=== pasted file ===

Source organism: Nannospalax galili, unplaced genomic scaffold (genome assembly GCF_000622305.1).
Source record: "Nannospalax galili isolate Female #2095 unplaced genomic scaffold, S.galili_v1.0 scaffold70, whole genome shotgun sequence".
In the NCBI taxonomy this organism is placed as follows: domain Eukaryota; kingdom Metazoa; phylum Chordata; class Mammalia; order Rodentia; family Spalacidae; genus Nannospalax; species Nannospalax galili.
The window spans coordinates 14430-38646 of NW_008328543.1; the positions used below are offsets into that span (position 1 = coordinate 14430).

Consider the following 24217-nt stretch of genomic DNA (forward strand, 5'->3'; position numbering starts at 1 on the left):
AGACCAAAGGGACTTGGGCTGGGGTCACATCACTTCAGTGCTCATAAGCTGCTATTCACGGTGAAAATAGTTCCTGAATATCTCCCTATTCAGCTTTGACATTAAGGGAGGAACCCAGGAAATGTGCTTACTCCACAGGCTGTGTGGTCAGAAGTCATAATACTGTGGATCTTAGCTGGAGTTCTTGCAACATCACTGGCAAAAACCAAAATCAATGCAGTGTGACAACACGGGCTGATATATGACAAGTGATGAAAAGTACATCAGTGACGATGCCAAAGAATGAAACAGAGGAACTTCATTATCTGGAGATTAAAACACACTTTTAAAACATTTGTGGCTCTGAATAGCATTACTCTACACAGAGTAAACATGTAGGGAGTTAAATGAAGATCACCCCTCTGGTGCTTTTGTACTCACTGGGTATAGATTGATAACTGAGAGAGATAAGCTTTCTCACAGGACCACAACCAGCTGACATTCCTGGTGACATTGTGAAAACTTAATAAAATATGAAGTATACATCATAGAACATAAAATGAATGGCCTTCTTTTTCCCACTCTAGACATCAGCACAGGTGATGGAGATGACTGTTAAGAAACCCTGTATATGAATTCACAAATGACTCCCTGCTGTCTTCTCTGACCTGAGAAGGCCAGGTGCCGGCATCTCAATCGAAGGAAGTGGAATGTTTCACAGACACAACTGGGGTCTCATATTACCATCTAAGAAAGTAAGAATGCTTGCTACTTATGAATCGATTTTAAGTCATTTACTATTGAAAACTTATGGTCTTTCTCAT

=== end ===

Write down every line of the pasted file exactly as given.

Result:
Source organism: Nannospalax galili, unplaced genomic scaffold (genome assembly GCF_000622305.1).
Source record: "Nannospalax galili isolate Female #2095 unplaced genomic scaffold, S.galili_v1.0 scaffold70, whole genome shotgun sequence".
In the NCBI taxonomy this organism is placed as follows: domain Eukaryota; kingdom Metazoa; phylum Chordata; class Mammalia; order Rodentia; family Spalacidae; genus Nannospalax; species Nannospalax galili.
The window spans coordinates 14430-38646 of NW_008328543.1; the positions used below are offsets into that span (position 1 = coordinate 14430).

Consider the following 24217-nt stretch of genomic DNA (forward strand, 5'->3'; position numbering starts at 1 on the left):
AGACCAAAGGGACTTGGGCTGGGGTCACATCACTTCAGTGCTCATAAGCTGCTATTCACGGTGAAAATAGTTCCTGAATATCTCCCTATTCAGCTTTGACATTAAGGGAGGAACCCAGGAAATGTGCTTACTCCACAGGCTGTGTGGTCAGAAGTCATAATACTGTGGATCTTAGCTGGAGTTCTTGCAACATCACTGGCAAAAACCAAAATCAATGCAGTGTGACAACACGGGCTGATATATGACAAGTGATGAAAAGTACATCAGTGACGATGCCAAAGAATGAAACAGAGGAACTTCATTATCTGGAGATTAAAACACACTTTTAAAACATTTGTGGCTCTGAATAGCATTACTCTACACAGAGTAAACATGTAGGGAGTTAAATGAAGATCACCCCTCTGGTGCTTTTGTACTCACTGGGTATAGATTGATAACTGAGAGAGATAAGCTTTCTCACAGGACCACAACCAGCTGACATTCCTGGTGACATTGTGAAAACTTAATAAAATATGAAGTATACATCATAGAACATAAAATGAATGGCCTTCTTTTTCCCACTCTAGACATCAGCACAGGTGATGGAGATGACTGTTAAGAAACCCTGTATATGAATTCACAAATGACTCCCTGCTGTCTTCTCTGACCTGAGAAGGCCAGGTGCCGGCATCTCAATCGAAGGAAGTGGAATGTTTCACAGACACAACTGGGGTCTCATATTACCATCTAAGAAAGTAAGAATGCTTGCTACTTATGAATCGATTTTAAGTCATTTACTATTGAAAACTTATGGTCTTTCTCAT